Both Kermit the Frog and the natural products industry are well aware that it’s not easy being green.
In addition to higher priced raw materials, ambiguous labeling terms (ahem, “natural”), and pressure to manufacture healthy and hyper-palatable foods that compete with Doritos, the organic movement receives little love from government—at least compared with conventional CPGs and monster agri-businesses.
We’ve known this for a while.
Food government agencies (USDA, FDA) have their fair share of revolving door hires from lobbyist groups like The Grocery Manufacturers of America, National Restaurant Association and agricultural biotech companies like Monsanto and DuPont. Plus, despite Michelle Obama’s Let’s Move! campaign to encourage kids to eat healthier, tomato paste-topped pizza still counts as a serving of vegetables and limitations on junk food marketing to kids remain voluntary.
It is the combination of these suspiciously cozy friendships between agro-industry and congress that drove me to examine a statue that was recently installed in the National Statuary Hall located in the U.S. Capitol building. On Tuesday, March 25th, the seven-foot bronze statue of Norman Borlaug was placed in the National Statuary Hall. Lawmakers including house Speaker John Boehner, California’s Nancy Pelosi and Kentucky’s Mitch McConnell attended the statue’s induction.
Who was Norman Borlaug?
I’ll first iterate that he was an exceptional man. Credited as “the man who saved a billion lives” and “the father of the Green Revolution,” Borlaug won the Nobel Peace Prize, the Presidential Medal of Freedom and the Congressional Gold Medal for his work as a geneticist and plant pathologist. In the 1940s, he developed wheat mutations that adapted crops to different climates—especially in hunger-stricken regions like Asia, Latin America, Africa and the Middle East.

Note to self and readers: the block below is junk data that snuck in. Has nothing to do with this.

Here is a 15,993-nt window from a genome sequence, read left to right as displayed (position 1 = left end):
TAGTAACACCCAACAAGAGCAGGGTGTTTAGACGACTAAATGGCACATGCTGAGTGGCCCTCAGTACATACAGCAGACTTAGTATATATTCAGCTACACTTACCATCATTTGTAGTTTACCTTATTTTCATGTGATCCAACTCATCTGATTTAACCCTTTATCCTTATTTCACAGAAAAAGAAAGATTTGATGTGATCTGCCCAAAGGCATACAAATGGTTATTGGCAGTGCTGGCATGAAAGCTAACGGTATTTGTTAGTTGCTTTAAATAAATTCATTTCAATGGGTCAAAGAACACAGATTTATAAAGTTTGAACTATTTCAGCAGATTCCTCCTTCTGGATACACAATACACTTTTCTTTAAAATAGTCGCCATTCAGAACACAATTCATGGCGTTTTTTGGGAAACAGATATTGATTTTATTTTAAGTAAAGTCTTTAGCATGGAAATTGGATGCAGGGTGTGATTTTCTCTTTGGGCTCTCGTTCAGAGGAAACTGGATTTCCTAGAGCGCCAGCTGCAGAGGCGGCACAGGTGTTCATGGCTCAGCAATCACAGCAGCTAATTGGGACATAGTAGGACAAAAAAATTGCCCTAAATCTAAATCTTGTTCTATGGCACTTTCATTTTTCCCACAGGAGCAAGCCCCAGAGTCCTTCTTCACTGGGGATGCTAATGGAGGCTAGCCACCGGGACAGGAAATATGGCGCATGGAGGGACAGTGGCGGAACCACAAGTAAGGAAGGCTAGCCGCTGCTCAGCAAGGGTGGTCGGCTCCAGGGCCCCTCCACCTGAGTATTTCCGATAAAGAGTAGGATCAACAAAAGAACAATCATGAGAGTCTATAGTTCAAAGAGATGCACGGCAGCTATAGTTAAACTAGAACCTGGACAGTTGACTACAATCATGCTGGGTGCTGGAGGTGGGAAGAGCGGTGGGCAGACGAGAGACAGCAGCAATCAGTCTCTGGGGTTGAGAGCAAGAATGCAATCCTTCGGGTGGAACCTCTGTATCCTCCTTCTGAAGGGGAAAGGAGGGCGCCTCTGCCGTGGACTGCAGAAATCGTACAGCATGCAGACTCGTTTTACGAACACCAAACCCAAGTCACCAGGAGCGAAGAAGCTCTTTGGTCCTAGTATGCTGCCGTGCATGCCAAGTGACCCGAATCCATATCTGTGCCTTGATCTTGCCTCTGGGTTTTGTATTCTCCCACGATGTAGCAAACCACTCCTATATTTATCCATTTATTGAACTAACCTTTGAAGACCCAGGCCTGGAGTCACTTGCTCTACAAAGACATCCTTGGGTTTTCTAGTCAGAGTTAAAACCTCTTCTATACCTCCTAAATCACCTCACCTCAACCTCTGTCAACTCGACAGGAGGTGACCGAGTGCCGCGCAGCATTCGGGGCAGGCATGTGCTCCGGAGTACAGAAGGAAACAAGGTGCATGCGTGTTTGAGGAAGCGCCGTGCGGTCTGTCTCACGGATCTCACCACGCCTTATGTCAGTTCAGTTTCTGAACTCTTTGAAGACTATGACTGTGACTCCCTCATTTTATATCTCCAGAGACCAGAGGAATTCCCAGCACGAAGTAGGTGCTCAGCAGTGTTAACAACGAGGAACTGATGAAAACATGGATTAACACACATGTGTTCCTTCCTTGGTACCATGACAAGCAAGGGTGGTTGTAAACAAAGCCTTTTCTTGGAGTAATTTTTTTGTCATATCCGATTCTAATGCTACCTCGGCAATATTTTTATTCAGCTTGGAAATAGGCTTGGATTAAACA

Indeed, his contributions were invaluable to food science and stability. So wherein lies the rub? Not surprisingly, in later life he strongly favored genetic engineering.
“First and foremost, government must establish a regulatory framework to guide the testing and use of genetically modified crops,” wrote Borlaug in his 2000 essay, Agriculture in the 21st Century: Vision for Research and Development. “Let's not tie science's hands through excessively restrictive regulations … Farmers need to be motivated to adopt many of the desired improvements in input use efficiency (irrigation water, fertilizers, crop protection chemicals).” His views don’t sit well with those dedicated to fortifying non-GMO supply chains.
But my intention is not to argue on Borlaug’s ideals or those of non-GMO activists. That conversation is for a different day.
Rather, I hope to illuminate the rhetoric here.
Installing Borlaug’s statue in the U.S. Capitol highlights and reinforces congressional support for a food system that so many disdain. Though Borlaug was an invaluable man who revolutionized food output, his discoveries also primed the United States and other countries to adopt a mono-ag system and (essentially) unbridled use of yield-boosting chemicals and fertilizers.
His laudation of genetically engineered seeds transferred power from farmers who historically saved seeds for subsequent seasons to powerful corporations whose business models rely on hawking one-time-use patented GMO seeds. (To Borlaug’s credit, he realized the shortcomings of this private sector trend. “Cooperation has also been declining among public sector institutions, partially because of the desire to protect proprietary information and partially because of problems of bureaucracy and egocentric behavior,” he later wrote.)
It’s good that Borlaug’s likeness now lives in Washington. But government's celebration of a GMO advocate indirectly dampens their support of the non-GMO movement—a bane for states establishing labeling laws and elected officials proposing federal labeling initiatives.
It's not like there's a shortage of outstanding organic pioneers, either. J.I. Rodale, for example, arguably the “father of organic” and founder of Rodale, Inc, was writing and experimenting with organic agriculture during the expansion of chemical farming in the 1940s and 1950s, according to New Hope Natural Media’s in-house organic expert Jody Mason.
Likewise, in response to rampant agricultural pesticide use, Rachel Carlson inspired millions to advocate for the creation of the U.S. Environmental Protection Agency with her 1962 book Silent Spring.
Not until organic leaders are immortalized in bronze will we know that the natural industry has friends in high places. Only then, we will have truly arrived.